Thursday, December 23, 2010

Some Christmas Carols

There are so many versions of a Christmas Carol that I seriously considered doing a week or more where everyday was a different version of the story. I think I figured it out that I could have done two solid weeks where I could have done one post a day each with a version of the tale. Thankfully sanity crept in and I thought better of it. You wouldn't want to read it and I wouldn't want to write it. However in putting together this week of Christmas related posts I realized that I would have to do one of the film versions just because I felt I had to. The trick was which version? I couldn't really pick one because every time I did another one screamed at me that I should pick that one instead. Because there are a couple of films I really wanted spot light I'm going to mention a three of my favorite versions.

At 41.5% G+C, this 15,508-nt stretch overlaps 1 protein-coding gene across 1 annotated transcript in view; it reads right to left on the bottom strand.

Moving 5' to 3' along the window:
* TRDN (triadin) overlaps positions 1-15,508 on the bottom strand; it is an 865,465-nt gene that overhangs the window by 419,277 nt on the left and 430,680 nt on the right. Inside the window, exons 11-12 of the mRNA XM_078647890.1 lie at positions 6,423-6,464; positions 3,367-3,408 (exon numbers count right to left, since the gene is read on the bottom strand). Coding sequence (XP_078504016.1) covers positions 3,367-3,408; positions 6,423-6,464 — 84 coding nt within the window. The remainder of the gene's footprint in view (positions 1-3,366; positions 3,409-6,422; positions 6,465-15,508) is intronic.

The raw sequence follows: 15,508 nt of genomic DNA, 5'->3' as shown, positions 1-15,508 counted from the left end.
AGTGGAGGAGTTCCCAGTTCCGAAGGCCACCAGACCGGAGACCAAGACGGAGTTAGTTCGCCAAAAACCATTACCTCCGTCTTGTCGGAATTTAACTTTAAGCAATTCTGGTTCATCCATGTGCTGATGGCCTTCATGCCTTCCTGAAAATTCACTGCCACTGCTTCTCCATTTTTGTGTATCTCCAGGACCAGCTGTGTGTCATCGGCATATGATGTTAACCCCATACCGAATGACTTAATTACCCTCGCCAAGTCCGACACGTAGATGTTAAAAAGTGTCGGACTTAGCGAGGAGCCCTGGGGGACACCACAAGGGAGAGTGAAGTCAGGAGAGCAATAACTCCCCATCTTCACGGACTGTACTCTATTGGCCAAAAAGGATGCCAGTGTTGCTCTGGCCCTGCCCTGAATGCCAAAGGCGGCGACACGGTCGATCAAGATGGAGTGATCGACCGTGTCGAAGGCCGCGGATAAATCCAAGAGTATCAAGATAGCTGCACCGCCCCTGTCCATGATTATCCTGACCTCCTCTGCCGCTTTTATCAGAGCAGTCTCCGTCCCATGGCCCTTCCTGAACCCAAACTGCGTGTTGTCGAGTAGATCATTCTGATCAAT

A Christmas Carol (2009)
I hate the motion capture films of Robert Zemekis. They are a weird combination of live action and cartoon that rarely comes together. Most of the time when they work, it's as in Beowulf as thrill ride (come on the ending with the dragon is a blast in 3D). Unfortunately the films don't work, the scripts fall flat and the films fizzle. (I won't get into Zemekis' visual choices which create character designs that look like they were done by blind cave dwelling eels that have never seen what real people, or even cartoon people look like. The choices are so awful that Zemekis should be prevented from doing films in this style- I mean how brain damaged do you have to be to make things look that unreal? And it's a choice they made willingly, which blows my mind. Want proof, there is a shot at the end of A Christmas Carol where they make things look real and it's so much better.)